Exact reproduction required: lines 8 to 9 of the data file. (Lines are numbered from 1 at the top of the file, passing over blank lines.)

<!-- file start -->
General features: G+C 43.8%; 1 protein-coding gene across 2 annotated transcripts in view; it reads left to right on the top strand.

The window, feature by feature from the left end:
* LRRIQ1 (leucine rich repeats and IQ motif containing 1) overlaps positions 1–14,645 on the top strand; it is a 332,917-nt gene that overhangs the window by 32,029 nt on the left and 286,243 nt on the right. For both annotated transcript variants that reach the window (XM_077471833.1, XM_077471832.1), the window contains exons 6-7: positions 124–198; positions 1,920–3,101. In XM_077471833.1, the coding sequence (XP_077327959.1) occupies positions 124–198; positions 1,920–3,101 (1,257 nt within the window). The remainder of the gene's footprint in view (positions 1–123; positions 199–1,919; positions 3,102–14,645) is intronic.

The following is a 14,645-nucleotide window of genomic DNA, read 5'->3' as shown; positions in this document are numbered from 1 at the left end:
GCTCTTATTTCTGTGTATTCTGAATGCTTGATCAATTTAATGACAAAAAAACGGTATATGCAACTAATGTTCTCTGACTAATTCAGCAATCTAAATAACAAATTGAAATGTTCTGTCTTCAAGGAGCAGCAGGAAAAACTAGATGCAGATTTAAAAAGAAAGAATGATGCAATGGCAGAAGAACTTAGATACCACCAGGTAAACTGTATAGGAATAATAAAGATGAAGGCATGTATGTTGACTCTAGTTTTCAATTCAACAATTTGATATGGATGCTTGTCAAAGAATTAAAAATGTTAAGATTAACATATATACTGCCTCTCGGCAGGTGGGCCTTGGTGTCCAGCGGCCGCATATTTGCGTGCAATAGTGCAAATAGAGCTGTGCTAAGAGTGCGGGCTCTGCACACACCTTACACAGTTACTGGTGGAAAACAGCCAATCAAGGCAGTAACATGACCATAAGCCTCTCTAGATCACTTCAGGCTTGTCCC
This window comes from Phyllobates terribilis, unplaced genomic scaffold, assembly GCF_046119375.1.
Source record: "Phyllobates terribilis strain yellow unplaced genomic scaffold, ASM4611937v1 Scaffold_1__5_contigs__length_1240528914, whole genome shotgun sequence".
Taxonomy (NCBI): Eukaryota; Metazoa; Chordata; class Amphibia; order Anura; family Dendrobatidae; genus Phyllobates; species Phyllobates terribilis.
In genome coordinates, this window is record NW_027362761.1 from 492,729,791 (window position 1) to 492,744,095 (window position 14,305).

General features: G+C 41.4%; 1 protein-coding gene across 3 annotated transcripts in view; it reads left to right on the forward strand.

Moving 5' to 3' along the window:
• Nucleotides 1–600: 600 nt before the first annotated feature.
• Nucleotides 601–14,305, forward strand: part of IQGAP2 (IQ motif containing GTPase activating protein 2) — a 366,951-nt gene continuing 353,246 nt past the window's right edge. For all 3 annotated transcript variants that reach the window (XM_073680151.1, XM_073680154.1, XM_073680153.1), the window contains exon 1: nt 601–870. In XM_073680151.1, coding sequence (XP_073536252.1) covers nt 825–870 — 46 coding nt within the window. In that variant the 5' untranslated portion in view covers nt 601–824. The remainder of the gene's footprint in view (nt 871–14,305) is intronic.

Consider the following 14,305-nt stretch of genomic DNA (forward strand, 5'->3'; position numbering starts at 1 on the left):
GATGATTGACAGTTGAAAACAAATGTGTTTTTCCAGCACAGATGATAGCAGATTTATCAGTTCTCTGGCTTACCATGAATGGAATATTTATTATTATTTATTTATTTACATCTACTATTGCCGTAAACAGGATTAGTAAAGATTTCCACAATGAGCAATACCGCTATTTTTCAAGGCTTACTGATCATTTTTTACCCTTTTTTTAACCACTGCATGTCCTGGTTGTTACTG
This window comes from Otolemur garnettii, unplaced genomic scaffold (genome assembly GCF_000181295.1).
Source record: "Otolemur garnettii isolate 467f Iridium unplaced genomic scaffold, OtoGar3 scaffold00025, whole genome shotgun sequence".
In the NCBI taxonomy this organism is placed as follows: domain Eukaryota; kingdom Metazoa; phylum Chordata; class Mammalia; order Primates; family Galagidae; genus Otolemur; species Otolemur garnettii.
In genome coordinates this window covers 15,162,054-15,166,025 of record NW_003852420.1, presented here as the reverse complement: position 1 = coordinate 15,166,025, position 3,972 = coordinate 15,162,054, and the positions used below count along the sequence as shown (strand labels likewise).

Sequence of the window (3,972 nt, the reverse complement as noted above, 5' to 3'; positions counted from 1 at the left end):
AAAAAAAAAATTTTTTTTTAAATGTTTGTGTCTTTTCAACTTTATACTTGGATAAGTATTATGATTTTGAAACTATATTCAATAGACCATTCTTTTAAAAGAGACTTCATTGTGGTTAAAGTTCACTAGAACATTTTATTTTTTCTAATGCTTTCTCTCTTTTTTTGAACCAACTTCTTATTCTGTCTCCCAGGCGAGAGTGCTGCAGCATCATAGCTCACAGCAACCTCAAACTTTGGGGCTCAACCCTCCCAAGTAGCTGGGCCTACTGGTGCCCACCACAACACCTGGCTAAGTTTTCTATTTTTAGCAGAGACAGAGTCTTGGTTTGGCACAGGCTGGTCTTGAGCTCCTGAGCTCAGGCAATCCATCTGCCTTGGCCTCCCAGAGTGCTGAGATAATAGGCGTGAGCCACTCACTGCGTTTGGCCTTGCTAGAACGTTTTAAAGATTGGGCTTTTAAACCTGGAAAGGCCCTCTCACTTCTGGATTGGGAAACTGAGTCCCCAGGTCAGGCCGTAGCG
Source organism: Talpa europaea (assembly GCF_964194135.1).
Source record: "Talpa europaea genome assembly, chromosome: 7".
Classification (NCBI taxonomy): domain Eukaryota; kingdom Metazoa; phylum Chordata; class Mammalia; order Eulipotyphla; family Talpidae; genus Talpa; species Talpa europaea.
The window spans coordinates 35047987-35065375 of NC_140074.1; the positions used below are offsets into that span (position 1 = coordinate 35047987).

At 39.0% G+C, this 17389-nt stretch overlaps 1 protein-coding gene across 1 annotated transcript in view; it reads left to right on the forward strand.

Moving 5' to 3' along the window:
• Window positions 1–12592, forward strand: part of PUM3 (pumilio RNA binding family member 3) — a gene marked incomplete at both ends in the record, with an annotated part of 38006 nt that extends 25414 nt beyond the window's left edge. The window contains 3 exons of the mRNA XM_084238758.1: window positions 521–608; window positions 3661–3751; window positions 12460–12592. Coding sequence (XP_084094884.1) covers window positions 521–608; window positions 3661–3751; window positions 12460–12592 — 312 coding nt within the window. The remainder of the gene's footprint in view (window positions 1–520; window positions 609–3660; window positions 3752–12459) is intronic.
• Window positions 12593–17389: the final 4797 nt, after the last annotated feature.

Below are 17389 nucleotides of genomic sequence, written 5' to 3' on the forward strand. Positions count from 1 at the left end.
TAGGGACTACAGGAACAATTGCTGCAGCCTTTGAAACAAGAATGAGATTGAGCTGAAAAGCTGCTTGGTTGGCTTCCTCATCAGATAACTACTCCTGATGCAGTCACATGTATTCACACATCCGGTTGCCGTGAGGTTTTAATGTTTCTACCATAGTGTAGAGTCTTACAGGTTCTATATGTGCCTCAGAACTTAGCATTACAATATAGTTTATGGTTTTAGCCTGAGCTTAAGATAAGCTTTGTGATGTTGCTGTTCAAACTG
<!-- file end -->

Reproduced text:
Taxonomy (NCBI): Eukaryota; Metazoa; Chordata; class Amphibia; order Anura; family Dendrobatidae; genus Phyllobates; species Phyllobates terribilis.
In genome coordinates, this window is record NW_027362761.1 from 492,729,791 (window position 1) to 492,744,095 (window position 14,305).